Of course this is made tricky by the advancements in technology (even if you still have to wear glasses, and as someone who wears glasses already, it’s hard not to notice the hardware). Ultimately 3-D technology – even in its newer more polished iteration – can do some things better than it used to – like creating depth. But there’s been nothing in 3-D that I’ve found as effective as one of the opening shoots in Cliffhanger, when I got a sense of vertigo from how the camera moved around Sylvester Stallone and showed that what he was doing was not digital trickery. Ultimately the limits of 3-D are the problems of trying to create an immersive world. There is a level to which – by forcing the fact – it becomes less immersive to me because I’m not thinking about the narrative but the trickery. Much like a lot of CGI effects, I’m constantly aware of the notion that what I’m looking at isn’t really in three dimensions, and I’m not guessing how it was accomplished, so much as assured it’s a byproduct of digital technology. Perhaps I’m of a generation too aware of what computers can do, and I’m aware of that. I think my problem might have something to do with the uncanny valley, but ultimately I tend to explain my problem with 3-D in these terms. Imagine 3-D creating a perfect lust object. You can see this form in all dimensions, and you may want to have sex with it, but any motions toward it break the spell because the chasm between you and the object is such that the fact that it isn’t real eventually becomes frustrating. Whereas when I’m intellectually stimulated by a sequence that involves seduction I tend to find the build up to sex hotter than anything that could be done with 3-D, because I know how sex feels, and watching people do it interferes with my own fantasy, whereas watching two people look at each other and want to fuck is way more exciting often. I find it hotter because my intellect is doing the work, versus just relying on the visual. I will not deny the visual works, but in either case, it’s not the same as the real thing.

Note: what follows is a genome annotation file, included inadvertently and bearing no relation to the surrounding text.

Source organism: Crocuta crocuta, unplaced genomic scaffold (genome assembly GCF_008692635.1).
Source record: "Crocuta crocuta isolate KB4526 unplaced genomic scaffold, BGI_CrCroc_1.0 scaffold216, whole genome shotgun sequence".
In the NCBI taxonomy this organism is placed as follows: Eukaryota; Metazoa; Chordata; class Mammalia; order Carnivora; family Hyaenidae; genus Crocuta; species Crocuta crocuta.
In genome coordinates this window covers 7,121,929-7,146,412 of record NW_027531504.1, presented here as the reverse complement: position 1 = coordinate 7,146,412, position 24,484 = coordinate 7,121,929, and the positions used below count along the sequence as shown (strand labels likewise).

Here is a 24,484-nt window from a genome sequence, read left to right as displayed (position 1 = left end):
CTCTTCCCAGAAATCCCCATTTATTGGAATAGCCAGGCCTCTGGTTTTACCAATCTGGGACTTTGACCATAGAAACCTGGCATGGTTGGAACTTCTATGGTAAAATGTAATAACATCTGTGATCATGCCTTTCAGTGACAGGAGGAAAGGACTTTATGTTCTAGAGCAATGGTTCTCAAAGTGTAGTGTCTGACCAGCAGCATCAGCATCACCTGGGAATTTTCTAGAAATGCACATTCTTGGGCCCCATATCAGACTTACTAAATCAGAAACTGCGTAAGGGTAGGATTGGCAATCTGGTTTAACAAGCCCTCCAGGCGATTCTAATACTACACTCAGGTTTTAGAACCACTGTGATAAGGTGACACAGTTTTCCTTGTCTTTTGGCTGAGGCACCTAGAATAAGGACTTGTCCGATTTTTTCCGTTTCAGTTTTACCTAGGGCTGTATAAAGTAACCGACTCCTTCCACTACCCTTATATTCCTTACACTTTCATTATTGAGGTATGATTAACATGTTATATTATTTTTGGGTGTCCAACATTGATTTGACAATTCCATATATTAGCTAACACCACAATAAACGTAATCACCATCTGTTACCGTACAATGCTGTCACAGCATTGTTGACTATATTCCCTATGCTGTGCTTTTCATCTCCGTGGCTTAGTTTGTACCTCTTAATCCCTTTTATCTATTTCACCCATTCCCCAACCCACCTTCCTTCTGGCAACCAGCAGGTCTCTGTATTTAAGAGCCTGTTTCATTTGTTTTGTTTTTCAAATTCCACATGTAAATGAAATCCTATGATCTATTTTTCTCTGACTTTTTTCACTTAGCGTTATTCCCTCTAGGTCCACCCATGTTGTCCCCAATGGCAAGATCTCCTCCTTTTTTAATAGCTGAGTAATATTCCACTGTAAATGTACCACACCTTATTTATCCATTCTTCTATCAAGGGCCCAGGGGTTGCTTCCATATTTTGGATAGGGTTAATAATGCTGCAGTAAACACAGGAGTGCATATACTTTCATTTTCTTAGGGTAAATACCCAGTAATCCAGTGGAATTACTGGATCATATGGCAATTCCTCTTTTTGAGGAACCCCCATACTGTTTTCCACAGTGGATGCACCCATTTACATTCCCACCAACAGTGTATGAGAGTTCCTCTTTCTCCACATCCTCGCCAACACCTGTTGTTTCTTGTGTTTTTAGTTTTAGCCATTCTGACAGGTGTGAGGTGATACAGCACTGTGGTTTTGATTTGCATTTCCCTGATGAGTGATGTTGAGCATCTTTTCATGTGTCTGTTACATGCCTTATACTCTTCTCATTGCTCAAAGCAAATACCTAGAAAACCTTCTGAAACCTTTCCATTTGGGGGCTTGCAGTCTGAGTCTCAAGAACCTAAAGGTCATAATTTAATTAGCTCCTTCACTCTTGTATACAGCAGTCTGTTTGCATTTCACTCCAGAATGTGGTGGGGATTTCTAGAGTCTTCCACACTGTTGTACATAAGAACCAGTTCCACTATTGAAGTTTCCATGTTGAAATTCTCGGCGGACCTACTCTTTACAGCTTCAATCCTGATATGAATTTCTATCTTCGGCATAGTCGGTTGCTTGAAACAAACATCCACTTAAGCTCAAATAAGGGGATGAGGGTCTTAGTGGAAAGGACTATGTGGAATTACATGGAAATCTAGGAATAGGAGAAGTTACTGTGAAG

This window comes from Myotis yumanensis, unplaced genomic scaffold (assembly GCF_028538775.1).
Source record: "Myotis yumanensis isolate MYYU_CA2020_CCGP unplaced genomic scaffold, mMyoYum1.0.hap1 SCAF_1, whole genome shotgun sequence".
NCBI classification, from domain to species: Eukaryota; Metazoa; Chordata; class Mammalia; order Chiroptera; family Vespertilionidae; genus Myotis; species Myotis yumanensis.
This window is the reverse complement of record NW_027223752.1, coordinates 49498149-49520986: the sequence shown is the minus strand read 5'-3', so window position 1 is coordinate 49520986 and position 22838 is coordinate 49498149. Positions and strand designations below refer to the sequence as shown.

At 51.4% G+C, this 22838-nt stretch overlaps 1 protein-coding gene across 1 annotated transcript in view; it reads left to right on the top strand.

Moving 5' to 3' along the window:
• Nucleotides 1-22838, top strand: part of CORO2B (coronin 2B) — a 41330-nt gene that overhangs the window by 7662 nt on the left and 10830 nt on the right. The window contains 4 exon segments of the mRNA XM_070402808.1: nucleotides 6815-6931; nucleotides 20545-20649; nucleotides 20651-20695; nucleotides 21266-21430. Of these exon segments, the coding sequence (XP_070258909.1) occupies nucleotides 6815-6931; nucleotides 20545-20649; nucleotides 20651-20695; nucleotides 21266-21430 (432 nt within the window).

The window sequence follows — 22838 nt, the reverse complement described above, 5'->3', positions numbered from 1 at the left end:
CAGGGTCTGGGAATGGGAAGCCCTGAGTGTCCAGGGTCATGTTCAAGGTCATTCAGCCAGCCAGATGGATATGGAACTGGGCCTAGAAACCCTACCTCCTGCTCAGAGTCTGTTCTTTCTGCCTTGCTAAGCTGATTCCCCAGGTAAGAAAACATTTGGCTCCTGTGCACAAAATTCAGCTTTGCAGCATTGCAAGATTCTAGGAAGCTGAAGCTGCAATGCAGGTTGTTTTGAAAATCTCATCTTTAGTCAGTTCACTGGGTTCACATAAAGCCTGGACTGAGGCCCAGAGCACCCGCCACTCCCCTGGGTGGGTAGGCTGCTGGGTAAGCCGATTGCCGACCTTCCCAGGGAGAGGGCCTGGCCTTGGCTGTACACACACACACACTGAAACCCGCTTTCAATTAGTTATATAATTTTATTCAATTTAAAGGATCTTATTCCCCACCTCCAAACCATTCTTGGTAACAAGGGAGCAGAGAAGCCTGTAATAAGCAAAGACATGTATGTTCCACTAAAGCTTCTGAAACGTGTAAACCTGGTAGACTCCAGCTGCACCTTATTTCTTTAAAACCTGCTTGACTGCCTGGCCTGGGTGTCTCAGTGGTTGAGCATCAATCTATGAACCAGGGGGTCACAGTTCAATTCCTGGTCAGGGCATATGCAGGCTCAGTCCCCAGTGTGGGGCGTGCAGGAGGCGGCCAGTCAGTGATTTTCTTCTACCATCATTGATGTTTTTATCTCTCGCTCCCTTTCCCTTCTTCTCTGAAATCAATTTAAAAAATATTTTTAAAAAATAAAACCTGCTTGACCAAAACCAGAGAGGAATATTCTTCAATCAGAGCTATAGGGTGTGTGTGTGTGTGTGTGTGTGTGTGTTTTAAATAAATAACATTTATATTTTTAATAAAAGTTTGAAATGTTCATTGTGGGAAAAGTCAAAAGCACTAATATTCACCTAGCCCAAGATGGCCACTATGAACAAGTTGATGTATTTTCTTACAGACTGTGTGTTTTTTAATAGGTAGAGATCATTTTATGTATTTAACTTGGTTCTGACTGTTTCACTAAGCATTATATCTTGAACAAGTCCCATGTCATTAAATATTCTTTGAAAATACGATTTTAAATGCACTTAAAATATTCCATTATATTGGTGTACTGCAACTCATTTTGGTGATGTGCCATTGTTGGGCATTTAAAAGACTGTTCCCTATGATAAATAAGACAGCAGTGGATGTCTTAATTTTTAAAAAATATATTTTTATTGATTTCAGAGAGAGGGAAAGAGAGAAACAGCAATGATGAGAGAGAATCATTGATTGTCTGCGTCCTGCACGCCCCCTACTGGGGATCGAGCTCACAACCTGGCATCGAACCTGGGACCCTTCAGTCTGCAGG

One of the reasons why I love The Muppet Show is that the characters are obviously puppets – because we make the leap to accept the characters as real. And that schism is what makes great art, that we can project and create as much as the artist. I prefer art where we the audience have to fill in the blanks, and have a shared responsibility in the heavy lifting (which may explain why my year-end list featured Dogtooth and Never Let Me Go). We acknowledge the fantasy (be it just in “A Long, long time ago, in a galaxy far, far away”) so we know what we’re dealing with. With Muppets, we know that there is a hand in Kermit, but we can watch the puppet make emotions- it’s there and present. This also gets into the problem with CGI, but it’s a similar problem. As an audience member, I prefer tangible phoniness played straight, versus the always noticeable accentuations of digital technology. But I find with stop-motion, and puppetry there is usually a human artistry visible that makes these works endearing, more so than the best of the computer world interacting with flesh. If we recognize the phoniness, at a certain point you stop questioning it in ways that I’ve found difficult with digital.  I’m reminded of Vern talking about how someone was questioning how they got Arnold Schwarzenegger into T:4, and explaining it was digital technology. With computers the sense of how magic is accomplished is readily explainable.